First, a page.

<cfqueryparam cfsqltype="CF_SQL_VARCHAR" value="#strUrl#" />,
                <cfqueryparam cfsqltype="CF_SQL_VARCHAR" value="#hash(strUrl)#" />,
                <cfqueryparam cfsqltype="CF_SQL_VARCHAR" value="#strMethod#" />,
                <cfqueryparam cfsqltype="CF_SQL_VARCHAR" value="#strStatus#" />,
                <cfqueryparam cfsqltype="CF_SQL_INTEGER" value="#strSize#" />
              )
              </cfquery>

              <cfcatch>
                <cflog file="GenerateStats_#application.sitename#" text="Error on #strFile# line #i#: #cfcatch.message# (#cfcatch.detail#)" />
              </cfcatch>

            </cftry>

          </cfif>

          <cfif i MOD 500 EQ 0>
            <cfif fileexists(expandPath("stop.file"))>
              <cflog file="GenerateStats_#application.sitename#" text="#strFile# Aborted: Stop file exists." />
              <cfbreak />
            </cfif>
            <cfset objSystem.GC() />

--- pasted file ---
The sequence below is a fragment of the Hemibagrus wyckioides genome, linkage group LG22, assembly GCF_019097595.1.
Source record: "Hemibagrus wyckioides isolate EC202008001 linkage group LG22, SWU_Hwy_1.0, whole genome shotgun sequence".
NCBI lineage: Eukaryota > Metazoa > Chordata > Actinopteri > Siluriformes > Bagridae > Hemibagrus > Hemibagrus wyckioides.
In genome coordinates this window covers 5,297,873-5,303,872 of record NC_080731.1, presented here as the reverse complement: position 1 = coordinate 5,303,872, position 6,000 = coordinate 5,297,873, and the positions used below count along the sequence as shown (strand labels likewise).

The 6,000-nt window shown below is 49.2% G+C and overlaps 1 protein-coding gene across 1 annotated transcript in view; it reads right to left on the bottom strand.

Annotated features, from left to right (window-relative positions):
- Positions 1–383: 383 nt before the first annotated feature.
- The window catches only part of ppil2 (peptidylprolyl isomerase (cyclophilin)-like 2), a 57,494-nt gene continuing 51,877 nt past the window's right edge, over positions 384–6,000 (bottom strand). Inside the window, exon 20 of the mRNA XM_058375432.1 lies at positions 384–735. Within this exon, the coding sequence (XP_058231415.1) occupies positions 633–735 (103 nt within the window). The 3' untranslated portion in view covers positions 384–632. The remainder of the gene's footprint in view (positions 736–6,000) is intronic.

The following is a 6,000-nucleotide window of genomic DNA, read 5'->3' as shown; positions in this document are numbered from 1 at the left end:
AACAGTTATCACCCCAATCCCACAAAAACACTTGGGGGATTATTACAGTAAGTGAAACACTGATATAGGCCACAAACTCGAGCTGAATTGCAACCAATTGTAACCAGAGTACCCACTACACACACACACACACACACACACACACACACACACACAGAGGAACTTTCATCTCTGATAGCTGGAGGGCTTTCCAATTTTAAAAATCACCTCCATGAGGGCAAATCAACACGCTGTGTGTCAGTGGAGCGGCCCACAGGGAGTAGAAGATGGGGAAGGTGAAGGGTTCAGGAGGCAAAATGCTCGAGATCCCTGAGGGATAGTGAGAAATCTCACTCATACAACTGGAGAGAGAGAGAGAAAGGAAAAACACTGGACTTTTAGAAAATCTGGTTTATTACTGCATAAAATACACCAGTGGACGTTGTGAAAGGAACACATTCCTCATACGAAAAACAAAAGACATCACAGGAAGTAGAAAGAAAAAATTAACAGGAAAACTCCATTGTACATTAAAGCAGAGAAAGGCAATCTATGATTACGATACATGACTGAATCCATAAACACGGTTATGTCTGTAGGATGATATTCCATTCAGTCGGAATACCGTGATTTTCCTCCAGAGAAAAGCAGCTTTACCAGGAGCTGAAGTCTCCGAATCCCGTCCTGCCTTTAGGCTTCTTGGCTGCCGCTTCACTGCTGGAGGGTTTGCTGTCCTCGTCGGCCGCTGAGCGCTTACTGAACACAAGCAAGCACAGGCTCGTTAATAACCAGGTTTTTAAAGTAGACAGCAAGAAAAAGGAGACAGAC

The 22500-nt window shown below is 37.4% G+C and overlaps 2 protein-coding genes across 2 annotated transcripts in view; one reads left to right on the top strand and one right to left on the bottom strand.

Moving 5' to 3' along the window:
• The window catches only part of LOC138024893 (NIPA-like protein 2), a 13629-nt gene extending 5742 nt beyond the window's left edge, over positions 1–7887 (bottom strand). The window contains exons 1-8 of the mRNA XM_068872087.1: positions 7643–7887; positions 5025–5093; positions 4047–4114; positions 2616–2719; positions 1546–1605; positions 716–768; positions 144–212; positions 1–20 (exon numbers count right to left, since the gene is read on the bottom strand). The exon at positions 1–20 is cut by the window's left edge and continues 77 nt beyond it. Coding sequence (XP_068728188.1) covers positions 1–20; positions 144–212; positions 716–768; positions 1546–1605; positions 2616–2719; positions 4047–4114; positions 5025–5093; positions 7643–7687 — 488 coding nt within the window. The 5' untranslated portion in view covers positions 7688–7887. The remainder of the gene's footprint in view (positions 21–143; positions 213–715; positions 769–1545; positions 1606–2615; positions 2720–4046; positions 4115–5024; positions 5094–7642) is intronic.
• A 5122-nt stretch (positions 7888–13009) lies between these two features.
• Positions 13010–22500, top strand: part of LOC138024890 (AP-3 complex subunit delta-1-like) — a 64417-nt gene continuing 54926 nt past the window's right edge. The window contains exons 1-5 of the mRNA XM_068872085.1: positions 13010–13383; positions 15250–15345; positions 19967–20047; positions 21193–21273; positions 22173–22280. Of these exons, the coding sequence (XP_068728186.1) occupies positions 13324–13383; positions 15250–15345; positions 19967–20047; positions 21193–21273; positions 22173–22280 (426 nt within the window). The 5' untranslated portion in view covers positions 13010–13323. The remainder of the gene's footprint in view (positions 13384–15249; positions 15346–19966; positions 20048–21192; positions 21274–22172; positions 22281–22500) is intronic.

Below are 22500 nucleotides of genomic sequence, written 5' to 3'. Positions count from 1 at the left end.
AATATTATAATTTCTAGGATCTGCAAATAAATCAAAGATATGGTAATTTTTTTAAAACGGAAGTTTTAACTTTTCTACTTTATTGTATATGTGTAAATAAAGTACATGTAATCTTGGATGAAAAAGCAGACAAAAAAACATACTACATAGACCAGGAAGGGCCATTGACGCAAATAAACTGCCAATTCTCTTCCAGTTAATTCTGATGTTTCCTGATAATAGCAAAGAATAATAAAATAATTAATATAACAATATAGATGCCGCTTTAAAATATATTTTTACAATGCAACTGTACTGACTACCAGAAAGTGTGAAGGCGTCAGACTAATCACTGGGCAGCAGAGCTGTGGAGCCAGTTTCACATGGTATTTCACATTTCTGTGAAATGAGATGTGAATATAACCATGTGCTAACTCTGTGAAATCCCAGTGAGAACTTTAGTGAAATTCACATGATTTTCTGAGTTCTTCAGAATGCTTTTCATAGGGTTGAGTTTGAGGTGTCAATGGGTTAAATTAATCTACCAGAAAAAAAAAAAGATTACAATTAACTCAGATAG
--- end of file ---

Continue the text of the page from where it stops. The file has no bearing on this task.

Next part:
<cfthread action="sleep" duration="100" />
          </cfif>

          <cfif i MOD 10000 EQ 0>
            <cflog file="GenerateStats_#application.sitename#" text="#strFile# Processed #numberformat(i)# lines" />
          </cfif>

        </cfloop>

        <cflog file="GenerateStats_#application.sitename#" text="#strFile# Completed (#i# lines)" />

      </cflock>

  </cfif>

  <cfif fileexists(expandPath("stop.file"))>
    <cfbreak />
  </cfif>

</cfloop>

<cfsetting enablecfoutputonly="false" />

This was going OK with SQL Server Express. The logs would be imported and then analysed. Whilst it wasn’t blazingly fast, it could import a few hundred meg of logs data in a few minutes so I could start generating reports.

Then one day I got the request to do the same thing but for the company’s most busiest site – their intranet. Each log file exceeded a gig, which often meant over 7 million records per file. Unfortunately, SQL Server Express was not keeping up all too well, it would start off well, processing around 500 records a second, but as time went by this crawled down to <10 records per second, PLUS, after an overnight run I realised that SQL Server stopped accepting records, with the data file blown out to 4GB at just 3 million records. That's only HALF a log file!